Yes, the Bond theme is cool but when compared to songs like "Folsom Prison Blues", "I Walk the Line", and "Man in Black", James Bond is a metrosexual poof.

Old dad was right !!


 
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spy-tiki
Tiki Socialite

Joined: May 11, 2003
Posts: 732
From: glendale, ca
Posted: 2012-09-30 11:35 pm   Permalink

http://www.youtube.com/watch?v=R3rqS98seNA

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Hale Tiki
Tiki Socialite

Joined: Oct 19, 2004
Posts: 1798
From: Pittsburgh
Posted: 2012-10-01 08:55 am   Permalink

JOHN-O's dad is officially a helluva guy. More parents should be like that these days, instead of letting their children (or in the case of some of my friends, dogs) dictate their lives.

But I digress...

So, one of the room parties had a rum punch. It was delicious. It was a room that faced the stage. It didn't have a lot of decorations, but there was a lovely fellow who greeted you out the door, and poured out of a large round cooler, a delicious rum punch that is the official recipe from either Appleton Estates or another rum distiller, that they serve at their welcome center.

Can anyone tell me who the rum distiller was, or share the recipe? Been dying to make it since I got back, and my memory isn't as good as it used to be.

Mahalo!


 
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Otto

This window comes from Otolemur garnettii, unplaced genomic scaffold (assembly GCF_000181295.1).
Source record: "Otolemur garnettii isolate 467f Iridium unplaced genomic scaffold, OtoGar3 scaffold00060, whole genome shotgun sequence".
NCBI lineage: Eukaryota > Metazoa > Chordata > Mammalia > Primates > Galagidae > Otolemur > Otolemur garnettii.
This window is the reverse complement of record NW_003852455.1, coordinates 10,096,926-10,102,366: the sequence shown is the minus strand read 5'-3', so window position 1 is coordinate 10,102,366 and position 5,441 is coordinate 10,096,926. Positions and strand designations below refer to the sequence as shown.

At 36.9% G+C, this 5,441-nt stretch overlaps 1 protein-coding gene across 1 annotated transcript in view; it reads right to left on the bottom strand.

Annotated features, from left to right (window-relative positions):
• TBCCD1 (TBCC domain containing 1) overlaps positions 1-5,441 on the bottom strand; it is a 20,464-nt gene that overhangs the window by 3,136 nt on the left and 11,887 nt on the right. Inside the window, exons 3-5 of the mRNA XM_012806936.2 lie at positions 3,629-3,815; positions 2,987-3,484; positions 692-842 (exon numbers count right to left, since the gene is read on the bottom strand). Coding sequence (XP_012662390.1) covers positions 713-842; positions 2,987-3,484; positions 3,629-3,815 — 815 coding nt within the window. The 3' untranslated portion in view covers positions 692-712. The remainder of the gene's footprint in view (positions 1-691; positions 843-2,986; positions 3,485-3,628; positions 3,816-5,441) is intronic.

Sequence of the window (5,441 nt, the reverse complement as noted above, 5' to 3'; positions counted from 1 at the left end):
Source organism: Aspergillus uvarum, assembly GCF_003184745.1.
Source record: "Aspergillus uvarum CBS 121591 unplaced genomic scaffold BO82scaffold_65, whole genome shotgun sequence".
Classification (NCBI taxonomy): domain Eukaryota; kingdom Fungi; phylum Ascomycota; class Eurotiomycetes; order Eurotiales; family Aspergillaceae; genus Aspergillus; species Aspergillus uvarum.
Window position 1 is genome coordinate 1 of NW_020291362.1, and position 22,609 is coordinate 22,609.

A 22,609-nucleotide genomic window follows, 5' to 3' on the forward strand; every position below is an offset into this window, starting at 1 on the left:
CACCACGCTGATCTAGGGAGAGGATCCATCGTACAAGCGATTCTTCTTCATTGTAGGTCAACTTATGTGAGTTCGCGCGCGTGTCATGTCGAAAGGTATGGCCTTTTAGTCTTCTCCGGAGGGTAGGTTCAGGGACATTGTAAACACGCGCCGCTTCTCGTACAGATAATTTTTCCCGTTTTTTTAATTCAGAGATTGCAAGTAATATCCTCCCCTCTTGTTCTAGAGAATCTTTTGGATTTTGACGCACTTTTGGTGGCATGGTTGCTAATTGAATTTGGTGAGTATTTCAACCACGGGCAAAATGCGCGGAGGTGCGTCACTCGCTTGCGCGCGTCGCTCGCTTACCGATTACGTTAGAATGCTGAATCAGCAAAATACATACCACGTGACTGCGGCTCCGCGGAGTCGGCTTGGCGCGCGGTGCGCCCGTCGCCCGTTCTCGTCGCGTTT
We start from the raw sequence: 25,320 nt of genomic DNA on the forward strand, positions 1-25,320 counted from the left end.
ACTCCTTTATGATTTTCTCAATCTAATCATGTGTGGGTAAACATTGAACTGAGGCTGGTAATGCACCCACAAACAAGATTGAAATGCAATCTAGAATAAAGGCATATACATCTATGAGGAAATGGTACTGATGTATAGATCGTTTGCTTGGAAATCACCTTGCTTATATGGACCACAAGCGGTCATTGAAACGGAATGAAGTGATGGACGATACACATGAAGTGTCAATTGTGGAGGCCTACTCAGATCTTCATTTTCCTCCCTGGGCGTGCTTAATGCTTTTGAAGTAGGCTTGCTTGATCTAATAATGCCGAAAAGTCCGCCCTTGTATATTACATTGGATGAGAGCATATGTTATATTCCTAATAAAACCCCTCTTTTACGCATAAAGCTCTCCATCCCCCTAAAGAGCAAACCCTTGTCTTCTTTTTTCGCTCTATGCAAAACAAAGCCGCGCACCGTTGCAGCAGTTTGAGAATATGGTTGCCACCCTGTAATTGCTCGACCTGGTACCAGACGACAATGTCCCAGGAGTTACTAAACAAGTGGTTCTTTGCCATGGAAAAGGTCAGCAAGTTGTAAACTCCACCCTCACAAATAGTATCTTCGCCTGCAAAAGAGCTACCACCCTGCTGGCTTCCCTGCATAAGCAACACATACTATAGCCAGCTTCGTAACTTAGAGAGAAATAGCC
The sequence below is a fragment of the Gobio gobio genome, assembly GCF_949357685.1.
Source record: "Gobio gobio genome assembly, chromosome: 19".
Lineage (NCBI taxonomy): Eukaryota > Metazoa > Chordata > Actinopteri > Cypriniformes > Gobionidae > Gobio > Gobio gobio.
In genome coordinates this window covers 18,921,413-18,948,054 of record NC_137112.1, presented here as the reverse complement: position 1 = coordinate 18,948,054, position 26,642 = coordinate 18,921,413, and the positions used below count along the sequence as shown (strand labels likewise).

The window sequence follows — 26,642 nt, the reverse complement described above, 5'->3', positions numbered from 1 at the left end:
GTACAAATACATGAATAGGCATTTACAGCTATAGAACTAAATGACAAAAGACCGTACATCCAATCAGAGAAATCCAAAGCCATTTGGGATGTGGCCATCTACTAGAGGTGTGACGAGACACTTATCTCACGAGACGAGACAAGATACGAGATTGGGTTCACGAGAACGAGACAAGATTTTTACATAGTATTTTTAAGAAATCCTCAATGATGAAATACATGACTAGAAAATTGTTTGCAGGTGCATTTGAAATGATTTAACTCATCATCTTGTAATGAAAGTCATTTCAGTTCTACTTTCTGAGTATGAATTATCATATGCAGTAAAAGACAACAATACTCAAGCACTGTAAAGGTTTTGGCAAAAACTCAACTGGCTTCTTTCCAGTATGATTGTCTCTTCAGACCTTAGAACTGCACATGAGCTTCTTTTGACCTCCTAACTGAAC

Grand Member (3 years)  

Joined: Mar 29, 2002
Posts: 867
From: NorCal
Posted: 2012-10-01 11:13 pm   Permalink

Relive the memories, see yourself in photos, if you are in a band you might want to peruse for possible promo shots!?!

http://www.artofalbertine.com/Events/Tiki-Oasis-2012

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bigtikidude
Tiki Socialite

Joined: Aug 10, 2004
Posts: 8963
From: Anaheim,Ca.
Posted: 2012-10-02 1:21 pm   Permalink

Wow!!
that is a ton of pics in there.
thanks for posting Otto!

Jeff(btd)



 
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Otto
Grand Member (3 years)  

Joined: Mar 29, 2002
Posts: 867
From: NorCal
Posted: 2012-10-05 11:03 pm   Permalink

Here's some more!

Tiki Oasis is very photogenic!

http://www.flickr.com/photos/shockhits/7853151354/in/photostream/



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VampiressRN
Grand Member (8 years)  

Joined: Nov 23, 2006
Posts: 5807
From: Sun City Lincoln Hills (NorCal)
Posted: 2012-10-06 9:42 pm   Permalink

Thanks for all the photos...great memories.


Quote:

On 2012-09-30 22:31, Otto wrote:
BigTikiDude tipped me to this article in The Wall Street Journal
September 28, 2012

Why Men Bond with the 007 Theme
The manly 'James Bond Theme' hits a psychological note; feelings of invincibility, memories of Dad

Legal shark-tanks aside, why do men find the deep guitar notes and swinging horns so intriguing? "There's a feeling of action and rhythmic rocking that releases a burst of dopamine”telling men they have the world by the tail," said Dr. Brizendine.

And women? "They're reminded," she said, "of an era of handsome, dashing men who they hoped would sweep them off their feet."



Well...I agree with the dashing men, but I was ALWAYS drawn to the awesome music also...the Bond theme still invokes a special thrill in my heart.


 
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Atomic Tiki Punk
Tiki Socialite

Joined: Jul 19, 2009
Posts: 6298
From: Costa Misery
Posted: 2012-10-07 01:50 am   Permalink

Because it just rocks!

 
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Cammo
Tiki Socialite

Joined: May 18, 2006
Posts: 1952
From: San Diego
Posted: 2012-10-10 7:30 pm   Permalink